As Brett Kavanaugh’s historic hearing approaches, parties on both sides are still clashing on whether new allegations will also be discussed during the hearing. But the Senate Judiciary chairman confirmed Tuesday that the committee has hired an outside counsel to question Kavanaugh and the woman who accused him of sexual assault.
Although the sticking points don’t seem to be a roadblock that will force a delay of the hearing, there is fierce negotiating going on between lawyers for Christine Blasey Ford, who has accused Kavanaugh of sexual assault in the 1980s when they were both teenagers, and the Republican staff on the Senate Judiciary Committee.
Although Ford had agreed to the hearings, the issue had remained a sticking point, and two of her attorneys contacted the committee Monday night asking for details about who the outside counsel might be.
More than a century ago, the Supreme Court described a principle that it called “undoubted, axiomatic and elementary.” It is, the Court said, “unquestioned in the textbooks” and can be traced all the way back to ancient Greece and Rome. This fundamental principle — the presumption of innocence — may be one of the casualties of the campaign against Supreme Court nominee Brett Kavanaugh.
The cynics — or, perhaps more precisely, the realists — believed that the Democrats were playing for time in the hopes of finding another accusation against Brett Kavanaugh. The cynics were right.
The New Yorker stooped to publish a shoddy story alleging that Kavanaugh exposed himself to a woman while he was at Yale. The alleged incident occurred at a drunken party when both were in their freshman year. What’s extraordinary is that the woman making the charge, a fellow Yale student named Deborah Ramirez, admits that she hesitated to come forward because there were such large gaps in her memory. Like who the correct person likely was?
As the magazine puts it: “In her initial conversations with The New Yorker, she was reluctant to characterize Kavanaugh’s role in the alleged incident with certainty.” She only decided to talk, it says, “after six days of carefully assessing her memories and consulting with her attorney.” Or in other words, until she got the rules of the “con-game.”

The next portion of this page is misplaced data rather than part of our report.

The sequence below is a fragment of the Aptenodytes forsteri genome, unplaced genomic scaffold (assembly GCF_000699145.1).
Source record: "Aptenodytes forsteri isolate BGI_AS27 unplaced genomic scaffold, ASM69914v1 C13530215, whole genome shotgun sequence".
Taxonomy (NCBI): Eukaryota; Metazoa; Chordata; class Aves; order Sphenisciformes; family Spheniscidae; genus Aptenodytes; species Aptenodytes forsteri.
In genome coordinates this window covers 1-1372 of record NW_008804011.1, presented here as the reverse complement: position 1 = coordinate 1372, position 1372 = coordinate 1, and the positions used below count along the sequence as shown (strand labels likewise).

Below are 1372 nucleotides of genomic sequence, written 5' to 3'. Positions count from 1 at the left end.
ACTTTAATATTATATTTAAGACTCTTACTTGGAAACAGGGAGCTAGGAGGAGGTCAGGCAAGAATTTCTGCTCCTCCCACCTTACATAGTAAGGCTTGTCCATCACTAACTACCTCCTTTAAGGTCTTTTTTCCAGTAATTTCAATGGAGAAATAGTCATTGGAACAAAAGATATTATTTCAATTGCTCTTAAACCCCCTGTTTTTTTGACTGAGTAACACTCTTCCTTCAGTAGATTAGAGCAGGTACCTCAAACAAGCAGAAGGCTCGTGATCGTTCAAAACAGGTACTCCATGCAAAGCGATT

Even after her new-found certainty — which happens to accord with her political interest as a Democrat — her story still contains gaps. She was drunk and didn’t directly see that it was Kavanaugh who put his penis in front of her face when she was on the floor. She says she heard someone yell out that it was Kavanaugh who had done this, and she saw him make a motion afterward that was consistent with pulling up his pants. So even she is making the charge as a matter of hearsay and interpretation.
The only other corroboration is an unidentified classmate who tells the magazine that he heard of the incident afterward — in other words, more hearsay.
Otherwise, the authors write, “The New Yorker has not confirmed with other eyewitnesses that Kavanaugh was present at the party,” a rather important lacuna if you are publishing a story that will contribute to an effort to destroy a man’s reputation. (Where’s William Shawn when you need him?) Two male students identified by Ramirez as being present at the party said they had no recollection of any such incident.
The New Yorker story comes on the heels of another blow to the credibility of Christine Blasey Ford’s account. She has identified four other people who were present at the high-school party where Kavanaugh allegedly assaulted her as a teenager. All have denied it, now including Leland Keyser, who is a long-time friend of Ford’s and a Democrat. She told the Judiciary Committee through her lawyer, “Simply put, Ms. Keyser does not know Mr. Kavanaugh and she has no recollection of ever being at a party or gathering where he was present, with, or without, Dr. Ford.”
Clearly, the opposition to Kavanaugh hopes that the two stories — with perhaps more on the way — will support each other despite their inherent weakness. If Democrats take down Kavanaugh on the basis of these charges, they will have achieved the miraculous by stopping a Supreme Court nominee with two unproven and probably unprovable charges, in a smashing victory for garbage-pail politics.